Basically, how to use virtual desktops best?
Either or!

But most often, I have my main desktop with more than less unrelated appz. Then I switch over to another desktop to view pictures in nautilus and run gimp. I have another desktop for my cameras, ect ect.
My main goal is to not cluster-f*ck the desktops - organize to your preference.

** Oh - memory plays a role here too. I have 8 virtual desktops with 2 monitors. Although, I rarely use more than 4 virtual desktops.

Last edited by realbluntz; 10-03-2010 at 08:22 PM.
 
Old 10-03-2010, 08:50 PM   #38
frankbell
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I use Fluxbox. I used the Fluxbox tabbed programs feature for the applications I use most frequently (browsers, file managers, office, text editors).

I will occasionally use the taskbar portion of the Fluxbox panel to switch back and forth to programs that I start, use briefly, and close again (GIMP, KolourPaint, terminal windows). If I am using any of those programs for a long session, I'll add them to my line up of Fluxbox tabs.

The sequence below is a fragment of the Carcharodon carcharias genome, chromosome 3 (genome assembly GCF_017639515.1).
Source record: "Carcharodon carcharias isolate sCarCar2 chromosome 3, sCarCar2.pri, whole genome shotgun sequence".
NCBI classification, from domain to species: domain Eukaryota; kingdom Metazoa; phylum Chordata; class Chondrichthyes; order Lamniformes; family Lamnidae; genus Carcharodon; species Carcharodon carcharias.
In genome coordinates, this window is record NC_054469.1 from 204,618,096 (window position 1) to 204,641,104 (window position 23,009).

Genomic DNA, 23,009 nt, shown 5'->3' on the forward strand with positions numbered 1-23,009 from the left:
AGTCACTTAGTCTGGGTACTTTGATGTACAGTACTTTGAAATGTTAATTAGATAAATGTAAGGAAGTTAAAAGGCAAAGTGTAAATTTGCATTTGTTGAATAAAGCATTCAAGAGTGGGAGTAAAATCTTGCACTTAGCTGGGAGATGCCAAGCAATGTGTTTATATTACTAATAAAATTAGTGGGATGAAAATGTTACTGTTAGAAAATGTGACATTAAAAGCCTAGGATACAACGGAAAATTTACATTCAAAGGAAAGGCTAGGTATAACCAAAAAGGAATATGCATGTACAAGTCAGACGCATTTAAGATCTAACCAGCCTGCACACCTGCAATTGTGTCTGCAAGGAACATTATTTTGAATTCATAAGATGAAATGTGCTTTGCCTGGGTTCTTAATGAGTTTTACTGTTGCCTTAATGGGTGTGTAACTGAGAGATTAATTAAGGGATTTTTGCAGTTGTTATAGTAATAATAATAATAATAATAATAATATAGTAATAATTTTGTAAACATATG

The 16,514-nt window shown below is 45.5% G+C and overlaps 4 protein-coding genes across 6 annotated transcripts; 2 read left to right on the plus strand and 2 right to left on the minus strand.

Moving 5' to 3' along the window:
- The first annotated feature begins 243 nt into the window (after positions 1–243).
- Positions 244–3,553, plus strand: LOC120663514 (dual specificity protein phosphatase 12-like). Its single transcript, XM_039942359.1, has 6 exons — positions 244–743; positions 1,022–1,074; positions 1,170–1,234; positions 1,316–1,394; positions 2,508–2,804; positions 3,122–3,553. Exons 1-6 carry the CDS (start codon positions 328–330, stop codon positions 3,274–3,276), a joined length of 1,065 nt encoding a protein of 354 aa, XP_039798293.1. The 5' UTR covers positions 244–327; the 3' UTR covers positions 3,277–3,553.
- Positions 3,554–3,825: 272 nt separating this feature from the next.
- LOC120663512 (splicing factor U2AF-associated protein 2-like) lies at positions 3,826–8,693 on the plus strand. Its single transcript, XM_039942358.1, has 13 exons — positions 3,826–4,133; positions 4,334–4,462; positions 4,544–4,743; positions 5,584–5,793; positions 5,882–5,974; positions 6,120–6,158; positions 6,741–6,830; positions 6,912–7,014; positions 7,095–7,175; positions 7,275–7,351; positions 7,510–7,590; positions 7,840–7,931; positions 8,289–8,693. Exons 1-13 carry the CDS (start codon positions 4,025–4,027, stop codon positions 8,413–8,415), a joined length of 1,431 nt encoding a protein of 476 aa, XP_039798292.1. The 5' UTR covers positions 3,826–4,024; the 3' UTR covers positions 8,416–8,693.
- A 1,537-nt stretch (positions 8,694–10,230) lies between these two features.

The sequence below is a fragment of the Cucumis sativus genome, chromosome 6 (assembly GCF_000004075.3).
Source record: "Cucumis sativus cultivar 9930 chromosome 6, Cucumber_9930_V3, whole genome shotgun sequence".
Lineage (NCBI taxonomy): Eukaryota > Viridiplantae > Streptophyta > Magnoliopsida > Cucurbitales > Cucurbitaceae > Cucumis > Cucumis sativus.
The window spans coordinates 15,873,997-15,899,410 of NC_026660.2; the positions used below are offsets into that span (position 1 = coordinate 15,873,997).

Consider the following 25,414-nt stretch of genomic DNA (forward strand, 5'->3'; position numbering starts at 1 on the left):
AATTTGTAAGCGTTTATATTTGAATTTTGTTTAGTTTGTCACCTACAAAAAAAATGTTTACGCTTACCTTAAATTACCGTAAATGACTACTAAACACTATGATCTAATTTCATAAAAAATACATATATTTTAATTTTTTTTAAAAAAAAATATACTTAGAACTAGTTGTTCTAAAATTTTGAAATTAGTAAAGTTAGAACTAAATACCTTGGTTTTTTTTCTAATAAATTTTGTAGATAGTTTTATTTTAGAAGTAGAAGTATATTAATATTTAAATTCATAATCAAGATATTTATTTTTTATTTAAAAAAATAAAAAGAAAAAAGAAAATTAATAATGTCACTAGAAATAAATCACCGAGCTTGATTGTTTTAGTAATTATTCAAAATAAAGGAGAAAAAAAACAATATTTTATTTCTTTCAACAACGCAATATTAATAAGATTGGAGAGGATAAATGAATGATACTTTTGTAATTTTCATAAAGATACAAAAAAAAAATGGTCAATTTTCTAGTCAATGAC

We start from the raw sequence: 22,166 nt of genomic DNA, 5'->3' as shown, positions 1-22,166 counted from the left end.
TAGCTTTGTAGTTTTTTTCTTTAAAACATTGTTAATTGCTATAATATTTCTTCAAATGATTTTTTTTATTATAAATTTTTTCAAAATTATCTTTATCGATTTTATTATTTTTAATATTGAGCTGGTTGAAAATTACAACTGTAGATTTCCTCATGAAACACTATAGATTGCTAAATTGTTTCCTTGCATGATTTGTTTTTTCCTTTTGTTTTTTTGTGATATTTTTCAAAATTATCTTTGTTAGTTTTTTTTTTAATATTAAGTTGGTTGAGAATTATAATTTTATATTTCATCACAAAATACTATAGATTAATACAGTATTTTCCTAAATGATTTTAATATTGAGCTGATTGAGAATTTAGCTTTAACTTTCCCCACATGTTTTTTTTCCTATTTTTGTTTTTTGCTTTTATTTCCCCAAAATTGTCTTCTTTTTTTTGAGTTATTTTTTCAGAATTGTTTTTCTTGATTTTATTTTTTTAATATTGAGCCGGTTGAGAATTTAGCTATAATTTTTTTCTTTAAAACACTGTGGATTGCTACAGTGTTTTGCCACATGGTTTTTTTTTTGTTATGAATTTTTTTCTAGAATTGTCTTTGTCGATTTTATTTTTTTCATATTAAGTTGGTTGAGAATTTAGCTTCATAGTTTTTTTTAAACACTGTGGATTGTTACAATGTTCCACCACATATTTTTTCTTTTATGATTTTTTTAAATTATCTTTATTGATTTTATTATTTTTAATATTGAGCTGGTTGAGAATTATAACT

Old 10-03-2010, 10:03 PM   #39
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Quote:
Originally Posted by MTK358 View Post

Also, what's this window picker you keep talking about? how do I enable it in CCSM?
Window Management --> Scale
 
Old 10-04-2010, 03:09 AM   #40
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Quote:
Originally Posted by MTK358 View Post
Just one question, and it always bothered me:

Do you put applications of the same kind on each virtual desktop, or do you but applications for the same task on every desktop?

Basically, how to use virtual desktops best?

Also, what's this window picker you keep talking about? how do I enable it in CCSM?
first edge flipping is an absolute must
you have to use edge flipping to make the most out of having multiple work spaces (virtual desktops)

example gimp you have the tool section window , the layers window , the canvas window